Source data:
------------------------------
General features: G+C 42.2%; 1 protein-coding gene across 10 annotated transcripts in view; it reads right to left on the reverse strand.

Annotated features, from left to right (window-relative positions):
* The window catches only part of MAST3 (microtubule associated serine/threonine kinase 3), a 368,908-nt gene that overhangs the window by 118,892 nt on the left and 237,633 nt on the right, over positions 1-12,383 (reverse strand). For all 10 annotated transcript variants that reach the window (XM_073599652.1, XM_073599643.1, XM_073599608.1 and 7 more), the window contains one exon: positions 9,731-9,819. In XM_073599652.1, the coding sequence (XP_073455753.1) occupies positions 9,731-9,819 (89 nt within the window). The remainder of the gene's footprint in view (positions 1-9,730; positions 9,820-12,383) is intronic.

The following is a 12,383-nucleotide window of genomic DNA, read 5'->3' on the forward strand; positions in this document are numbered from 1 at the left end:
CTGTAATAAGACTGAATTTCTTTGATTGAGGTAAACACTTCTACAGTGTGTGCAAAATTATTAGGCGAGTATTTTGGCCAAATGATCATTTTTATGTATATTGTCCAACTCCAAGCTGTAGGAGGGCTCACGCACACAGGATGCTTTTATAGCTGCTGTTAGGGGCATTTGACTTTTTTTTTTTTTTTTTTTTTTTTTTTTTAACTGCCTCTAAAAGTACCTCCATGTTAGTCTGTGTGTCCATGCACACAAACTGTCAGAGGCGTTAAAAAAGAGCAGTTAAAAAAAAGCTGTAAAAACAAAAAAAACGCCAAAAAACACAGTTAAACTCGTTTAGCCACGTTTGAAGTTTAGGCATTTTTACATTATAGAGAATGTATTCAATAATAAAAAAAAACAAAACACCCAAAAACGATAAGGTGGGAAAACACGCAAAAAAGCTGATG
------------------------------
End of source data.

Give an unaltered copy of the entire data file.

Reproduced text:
General features: G+C 42.2%; 1 protein-coding gene across 10 annotated transcripts in view; it reads right to left on the reverse strand.

Annotated features, from left to right (window-relative positions):
* The window catches only part of MAST3 (microtubule associated serine/threonine kinase 3), a 368,908-nt gene that overhangs the window by 118,892 nt on the left and 237,633 nt on the right, over positions 1-12,383 (reverse strand). For all 10 annotated transcript variants that reach the window (XM_073599652.1, XM_073599643.1, XM_073599608.1 and 7 more), the window contains one exon: positions 9,731-9,819. In XM_073599652.1, the coding sequence (XP_073455753.1) occupies positions 9,731-9,819 (89 nt within the window). The remainder of the gene's footprint in view (positions 1-9,730; positions 9,820-12,383) is intronic.

The following is a 12,383-nucleotide window of genomic DNA, read 5'->3' on the forward strand; positions in this document are numbered from 1 at the left end:
CTGTAATAAGACTGAATTTCTTTGATTGAGGTAAACACTTCTACAGTGTGTGCAAAATTATTAGGCGAGTATTTTGGCCAAATGATCATTTTTATGTATATTGTCCAACTCCAAGCTGTAGGAGGGCTCACGCACACAGGATGCTTTTATAGCTGCTGTTAGGGGCATTTGACTTTTTTTTTTTTTTTTTTTTTTTTTTTTTAACTGCCTCTAAAAGTACCTCCATGTTAGTCTGTGTGTCCATGCACACAAACTGTCAGAGGCGTTAAAAAAGAGCAGTTAAAAAAAAGCTGTAAAAACAAAAAAAACGCCAAAAAACACAGTTAAACTCGTTTAGCCACGTTTGAAGTTTAGGCATTTTTACATTATAGAGAATGTATTCAATAATAAAAAAAAACAAAACACCCAAAAACGATAAGGTGGGAAAACACGCAAAAAAGCTGATG